It is helpful to look at the principal systems of notarisation which exist throughout the world. Businessmen can come across these different systems and concepts in their trade. It can be confusing as a notary in America is completely different to a notary public in Hong Kong or other common law systems.
By common law systems, I mean those jurisdictions which broadly are based upon English law. In Asia, these would be Singapore and Malaysia. Australia, Canada and New Zealand are very important common law jurisdictions and they also have a similar system of notarisation to Hong Kong. Completely differently, there is also the civil law system or, as some people sometimes describe it, the Latin system of notarisation. The distinction between the two is largely historical and arises from the divergences between continental civil law Europe and the English common law system. These distinctions have spread across the world in the sense that Commonwealth countries, or most of them, follow the common law system with notaries public. The Latin system can cover continental Europe, South America and parts of Asia. I believe that there are 68 countries which follow the civil system of notarisation. A little explanation of the differences is needed.
Common Law Notaries Public
Common law notaries public are qualified lawyers admitted to practice in their jurisdiction. However, in Hong Kong, notarial service is not the same as the practice of law. Generally, common law notaries public are appointed by a government authority, perhaps a court or by a regulating regulatory body which is often known as a society or faculty of notaries public. In Hong Kong the profession is administered by the Hong Kong Society of Notaries.
Notaries Public in the USA and Canada
This situation should be contrasted with America where notaries public are not lawyers but laypersons (that is to say, normal people!) who provide officially required services. A notary public in the United States and large areas of Canada can only act in a far more limited way than those of civil-law or common law notaries. The numbers are not regulated which means that the United States has far more notaries public than any other country. According to latest figures that I have, there are 4.5 million notaries public in America as against 714 in England and Wales and approximately 1,250 in Australia and New Zealand. In Hong Kong, as at 31 March 2018, there were 372 notaries public in Hong Kong. You must remember that, unlike the US, a notary public in common law jurisdictions also has to be a practising lawyer.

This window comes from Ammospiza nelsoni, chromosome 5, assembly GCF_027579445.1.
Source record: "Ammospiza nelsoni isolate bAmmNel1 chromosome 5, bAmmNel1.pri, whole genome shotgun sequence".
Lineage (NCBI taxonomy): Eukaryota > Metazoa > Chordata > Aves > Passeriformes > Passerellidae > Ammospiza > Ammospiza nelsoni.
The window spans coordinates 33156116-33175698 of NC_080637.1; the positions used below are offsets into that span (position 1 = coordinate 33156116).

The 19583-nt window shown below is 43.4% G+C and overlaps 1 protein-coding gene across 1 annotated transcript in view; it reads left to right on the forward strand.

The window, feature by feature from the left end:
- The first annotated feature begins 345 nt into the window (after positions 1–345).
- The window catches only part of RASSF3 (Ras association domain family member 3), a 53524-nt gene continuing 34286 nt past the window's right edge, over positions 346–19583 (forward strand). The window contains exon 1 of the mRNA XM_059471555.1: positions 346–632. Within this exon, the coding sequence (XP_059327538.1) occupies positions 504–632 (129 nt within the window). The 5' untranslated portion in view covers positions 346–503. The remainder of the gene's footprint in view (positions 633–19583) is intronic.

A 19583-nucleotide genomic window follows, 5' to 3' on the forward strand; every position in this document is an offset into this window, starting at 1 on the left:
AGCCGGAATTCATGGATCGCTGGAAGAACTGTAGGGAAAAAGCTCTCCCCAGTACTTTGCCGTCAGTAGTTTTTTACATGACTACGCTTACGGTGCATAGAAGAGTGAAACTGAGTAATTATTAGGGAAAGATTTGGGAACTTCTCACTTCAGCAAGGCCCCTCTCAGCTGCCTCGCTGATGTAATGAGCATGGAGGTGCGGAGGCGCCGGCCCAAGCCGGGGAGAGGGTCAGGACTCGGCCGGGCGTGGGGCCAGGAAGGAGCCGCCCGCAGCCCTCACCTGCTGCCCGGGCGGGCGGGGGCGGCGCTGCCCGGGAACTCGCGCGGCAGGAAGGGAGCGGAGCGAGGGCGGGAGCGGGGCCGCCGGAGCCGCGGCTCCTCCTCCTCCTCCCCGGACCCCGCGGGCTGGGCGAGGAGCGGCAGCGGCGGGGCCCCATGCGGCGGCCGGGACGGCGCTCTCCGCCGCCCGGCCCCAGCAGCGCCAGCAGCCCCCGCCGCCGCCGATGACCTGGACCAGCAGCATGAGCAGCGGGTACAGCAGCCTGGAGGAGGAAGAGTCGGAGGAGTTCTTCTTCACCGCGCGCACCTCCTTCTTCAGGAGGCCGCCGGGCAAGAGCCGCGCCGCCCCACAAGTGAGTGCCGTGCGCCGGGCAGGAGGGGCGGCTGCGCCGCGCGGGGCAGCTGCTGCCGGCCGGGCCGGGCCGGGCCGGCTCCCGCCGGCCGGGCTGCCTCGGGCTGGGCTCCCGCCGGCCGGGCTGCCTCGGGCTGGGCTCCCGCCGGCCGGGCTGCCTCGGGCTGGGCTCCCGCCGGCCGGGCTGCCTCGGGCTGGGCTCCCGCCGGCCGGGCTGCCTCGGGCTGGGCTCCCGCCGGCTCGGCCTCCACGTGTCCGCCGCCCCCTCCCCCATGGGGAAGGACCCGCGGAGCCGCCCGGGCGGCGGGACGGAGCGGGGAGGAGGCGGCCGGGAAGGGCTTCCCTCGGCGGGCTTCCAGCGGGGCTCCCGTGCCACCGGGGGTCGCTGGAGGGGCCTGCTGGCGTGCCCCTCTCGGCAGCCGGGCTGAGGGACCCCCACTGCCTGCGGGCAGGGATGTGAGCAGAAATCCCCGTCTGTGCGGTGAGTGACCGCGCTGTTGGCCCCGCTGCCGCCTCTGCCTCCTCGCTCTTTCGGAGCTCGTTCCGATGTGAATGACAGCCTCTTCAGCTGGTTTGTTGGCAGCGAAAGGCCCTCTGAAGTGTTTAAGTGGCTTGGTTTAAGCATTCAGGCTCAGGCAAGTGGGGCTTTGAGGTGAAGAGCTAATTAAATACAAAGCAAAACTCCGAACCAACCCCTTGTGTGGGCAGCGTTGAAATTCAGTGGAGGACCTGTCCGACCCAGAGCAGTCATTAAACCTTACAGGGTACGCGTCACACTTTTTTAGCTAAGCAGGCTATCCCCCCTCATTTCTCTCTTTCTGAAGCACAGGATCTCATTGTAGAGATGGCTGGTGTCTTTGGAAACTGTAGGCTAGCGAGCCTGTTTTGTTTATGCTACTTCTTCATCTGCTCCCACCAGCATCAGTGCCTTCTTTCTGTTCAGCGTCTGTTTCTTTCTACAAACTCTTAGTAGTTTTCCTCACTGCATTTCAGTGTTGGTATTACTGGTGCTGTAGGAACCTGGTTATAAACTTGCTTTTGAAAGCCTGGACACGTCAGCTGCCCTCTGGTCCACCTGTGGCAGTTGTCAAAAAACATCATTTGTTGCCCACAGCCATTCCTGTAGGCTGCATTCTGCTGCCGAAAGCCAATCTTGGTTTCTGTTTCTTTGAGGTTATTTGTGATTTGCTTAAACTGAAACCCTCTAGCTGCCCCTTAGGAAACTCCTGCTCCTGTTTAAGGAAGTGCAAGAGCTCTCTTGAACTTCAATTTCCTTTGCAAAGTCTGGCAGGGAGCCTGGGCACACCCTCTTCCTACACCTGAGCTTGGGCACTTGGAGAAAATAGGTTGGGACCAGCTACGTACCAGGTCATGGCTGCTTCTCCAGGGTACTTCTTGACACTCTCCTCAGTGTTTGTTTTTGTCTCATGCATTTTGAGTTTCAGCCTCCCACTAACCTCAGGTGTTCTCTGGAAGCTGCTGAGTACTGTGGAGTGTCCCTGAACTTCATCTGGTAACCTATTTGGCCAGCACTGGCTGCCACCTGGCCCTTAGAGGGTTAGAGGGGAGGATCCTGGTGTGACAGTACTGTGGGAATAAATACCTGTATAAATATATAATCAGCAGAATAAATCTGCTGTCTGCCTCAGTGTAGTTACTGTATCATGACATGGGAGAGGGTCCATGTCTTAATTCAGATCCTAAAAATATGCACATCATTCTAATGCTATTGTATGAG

Civil Law Notaries
What is the role of the notary in civil law jurisdictions? Such notaries have a much greater role. Civil law notaries are practising lawyers and holders of public office who carry out transactional work which would be done in common law countries by solicitors. The qualifications required in civil law countries are much greater, requiring an undergraduate law degree, a graduate degree in notarial law and practice together with three or more years of practical training or if you like, an internship under an experienced notary. They must then sit a national examination to practice.
Civil law notaries have jurisdiction over a large part of civil private law in areas of property and family law. However, the extent to which the notarial profession monopolises practice areas depends upon the country. In France, for example, the law gives notaries a monopoly over their reserved areas of practice. In France and Italy, as in much of continental Europe, valuable assets such as houses and companies cannot change ownership without a notary’s approval. In Germany, a notary has to read all transaction documents out loud in front of the concerned parties before he or she will allow them to sign.
I recall doing a ship mortgage over a Russian flag vessel which, according to Russian law needed the involvement of a notary. As befits the greater role involved, the Russian notary would charge a percentage of the total transaction fee which can be very substantial. I remember that, in this particular case, it amounted to hundreds of thousands of US dollars. In Hong Kong, fees are modest by comparison and are not based on a percentage value of the transaction concerned. This method is similar in other common law jurisdictions as well.
In next month’s issue, we will explore the history of the Hong Kong notarial system.